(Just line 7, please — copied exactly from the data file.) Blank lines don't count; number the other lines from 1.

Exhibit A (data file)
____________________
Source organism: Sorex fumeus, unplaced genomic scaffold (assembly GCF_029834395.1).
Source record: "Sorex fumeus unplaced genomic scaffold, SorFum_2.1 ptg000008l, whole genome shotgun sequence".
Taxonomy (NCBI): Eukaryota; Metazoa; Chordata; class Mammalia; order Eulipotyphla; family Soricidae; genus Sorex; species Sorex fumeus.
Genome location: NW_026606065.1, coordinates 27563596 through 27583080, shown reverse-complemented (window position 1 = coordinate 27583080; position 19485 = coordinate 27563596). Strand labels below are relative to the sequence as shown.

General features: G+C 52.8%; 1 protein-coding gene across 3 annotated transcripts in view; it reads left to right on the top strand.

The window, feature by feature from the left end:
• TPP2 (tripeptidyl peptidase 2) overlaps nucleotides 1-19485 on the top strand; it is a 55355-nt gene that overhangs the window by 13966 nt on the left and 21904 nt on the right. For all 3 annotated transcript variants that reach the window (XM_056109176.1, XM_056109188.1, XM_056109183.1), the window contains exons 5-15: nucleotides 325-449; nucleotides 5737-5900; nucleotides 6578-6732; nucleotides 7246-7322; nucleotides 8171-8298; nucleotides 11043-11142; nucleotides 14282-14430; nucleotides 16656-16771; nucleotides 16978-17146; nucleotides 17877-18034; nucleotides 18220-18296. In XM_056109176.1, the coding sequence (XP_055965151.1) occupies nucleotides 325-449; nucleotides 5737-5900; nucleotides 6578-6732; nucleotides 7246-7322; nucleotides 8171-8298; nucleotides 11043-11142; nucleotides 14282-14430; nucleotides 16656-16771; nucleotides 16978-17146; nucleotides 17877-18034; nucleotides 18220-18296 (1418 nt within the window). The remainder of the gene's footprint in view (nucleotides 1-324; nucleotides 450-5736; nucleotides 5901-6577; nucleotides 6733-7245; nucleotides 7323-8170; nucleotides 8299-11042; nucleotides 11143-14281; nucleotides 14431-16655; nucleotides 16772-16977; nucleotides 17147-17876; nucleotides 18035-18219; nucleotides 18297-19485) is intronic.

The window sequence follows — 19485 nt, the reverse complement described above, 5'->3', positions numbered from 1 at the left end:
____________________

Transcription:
• TPP2 (tripeptidyl peptidase 2) overlaps nucleotides 1-19485 on the top strand; it is a 55355-nt gene that overhangs the window by 13966 nt on the left and 21904 nt on the right. For all 3 annotated transcript variants that reach the window (XM_056109176.1, XM_056109188.1, XM_056109183.1), the window contains exons 5-15: nucleotides 325-449; nucleotides 5737-5900; nucleotides 6578-6732; nucleotides 7246-7322; nucleotides 8171-8298; nucleotides 11043-11142; nucleotides 14282-14430; nucleotides 16656-16771; nucleotides 16978-17146; nucleotides 17877-18034; nucleotides 18220-18296. In XM_056109176.1, the coding sequence (XP_055965151.1) occupies nucleotides 325-449; nucleotides 5737-5900; nucleotides 6578-6732; nucleotides 7246-7322; nucleotides 8171-8298; nucleotides 11043-11142; nucleotides 14282-14430; nucleotides 16656-16771; nucleotides 16978-17146; nucleotides 17877-18034; nucleotides 18220-18296 (1418 nt within the window). The remainder of the gene's footprint in view (nucleotides 1-324; nucleotides 450-5736; nucleotides 5901-6577; nucleotides 6733-7245; nucleotides 7323-8170; nucleotides 8299-11042; nucleotides 11143-14281; nucleotides 14431-16655; nucleotides 16772-16977; nucleotides 17147-17876; nucleotides 18035-18219; nucleotides 18297-19485) is intronic.